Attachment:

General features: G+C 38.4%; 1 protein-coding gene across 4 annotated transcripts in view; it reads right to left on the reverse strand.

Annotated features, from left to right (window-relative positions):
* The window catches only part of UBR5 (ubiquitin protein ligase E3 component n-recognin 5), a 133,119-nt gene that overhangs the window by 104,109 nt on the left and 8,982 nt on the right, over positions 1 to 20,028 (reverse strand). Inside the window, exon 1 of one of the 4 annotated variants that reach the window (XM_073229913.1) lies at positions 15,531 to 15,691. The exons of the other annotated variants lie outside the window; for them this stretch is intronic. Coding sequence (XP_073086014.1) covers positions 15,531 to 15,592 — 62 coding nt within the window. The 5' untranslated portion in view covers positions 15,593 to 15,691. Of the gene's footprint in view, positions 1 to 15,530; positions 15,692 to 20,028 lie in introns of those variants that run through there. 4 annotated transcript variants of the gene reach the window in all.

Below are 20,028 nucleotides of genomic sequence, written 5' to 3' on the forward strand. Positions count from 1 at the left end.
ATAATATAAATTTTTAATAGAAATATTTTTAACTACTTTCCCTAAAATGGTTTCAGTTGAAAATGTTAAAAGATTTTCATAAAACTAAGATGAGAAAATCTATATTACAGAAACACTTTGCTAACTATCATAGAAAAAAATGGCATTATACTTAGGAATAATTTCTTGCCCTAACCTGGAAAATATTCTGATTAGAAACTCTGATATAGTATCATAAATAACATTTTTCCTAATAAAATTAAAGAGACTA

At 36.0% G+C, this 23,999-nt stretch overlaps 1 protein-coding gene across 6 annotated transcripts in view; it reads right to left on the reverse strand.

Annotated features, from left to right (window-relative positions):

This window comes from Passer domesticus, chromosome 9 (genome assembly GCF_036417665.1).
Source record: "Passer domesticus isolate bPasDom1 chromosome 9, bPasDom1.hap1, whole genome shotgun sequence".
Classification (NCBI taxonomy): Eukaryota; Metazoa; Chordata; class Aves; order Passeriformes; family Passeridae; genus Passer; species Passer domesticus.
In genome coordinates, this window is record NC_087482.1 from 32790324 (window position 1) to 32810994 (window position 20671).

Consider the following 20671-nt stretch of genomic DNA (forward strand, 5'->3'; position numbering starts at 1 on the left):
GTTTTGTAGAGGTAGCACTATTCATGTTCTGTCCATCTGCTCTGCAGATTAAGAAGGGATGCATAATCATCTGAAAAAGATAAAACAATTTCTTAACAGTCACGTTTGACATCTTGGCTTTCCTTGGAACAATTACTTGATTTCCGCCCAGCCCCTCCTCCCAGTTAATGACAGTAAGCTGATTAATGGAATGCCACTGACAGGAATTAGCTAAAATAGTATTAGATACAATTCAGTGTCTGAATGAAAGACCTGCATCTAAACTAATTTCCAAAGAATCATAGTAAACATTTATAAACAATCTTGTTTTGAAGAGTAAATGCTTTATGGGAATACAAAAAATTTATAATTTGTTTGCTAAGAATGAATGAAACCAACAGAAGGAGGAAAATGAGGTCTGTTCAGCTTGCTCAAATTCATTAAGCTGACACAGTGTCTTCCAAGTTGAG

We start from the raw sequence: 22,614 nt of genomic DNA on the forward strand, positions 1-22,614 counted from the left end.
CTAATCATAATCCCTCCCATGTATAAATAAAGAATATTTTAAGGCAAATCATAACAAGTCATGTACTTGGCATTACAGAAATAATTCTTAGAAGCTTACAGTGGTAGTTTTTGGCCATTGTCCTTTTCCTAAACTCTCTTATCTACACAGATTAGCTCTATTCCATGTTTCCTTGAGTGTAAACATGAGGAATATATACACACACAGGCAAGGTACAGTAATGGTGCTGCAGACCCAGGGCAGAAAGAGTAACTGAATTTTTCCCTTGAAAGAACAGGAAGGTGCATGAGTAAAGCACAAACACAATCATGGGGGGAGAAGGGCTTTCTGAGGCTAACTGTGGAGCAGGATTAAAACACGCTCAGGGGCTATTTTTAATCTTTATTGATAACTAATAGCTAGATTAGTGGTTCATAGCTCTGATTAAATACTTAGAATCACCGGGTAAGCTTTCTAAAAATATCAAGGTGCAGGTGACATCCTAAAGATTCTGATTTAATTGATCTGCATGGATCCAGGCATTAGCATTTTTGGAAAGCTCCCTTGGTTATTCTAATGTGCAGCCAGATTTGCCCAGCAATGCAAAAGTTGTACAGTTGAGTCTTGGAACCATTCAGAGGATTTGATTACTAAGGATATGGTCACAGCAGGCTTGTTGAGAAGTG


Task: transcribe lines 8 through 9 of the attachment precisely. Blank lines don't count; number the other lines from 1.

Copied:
This window comes from Passer domesticus, chromosome 9 (genome assembly GCF_036417665.1).
Source record: "Passer domesticus isolate bPasDom1 chromosome 9, bPasDom1.hap1, whole genome shotgun sequence".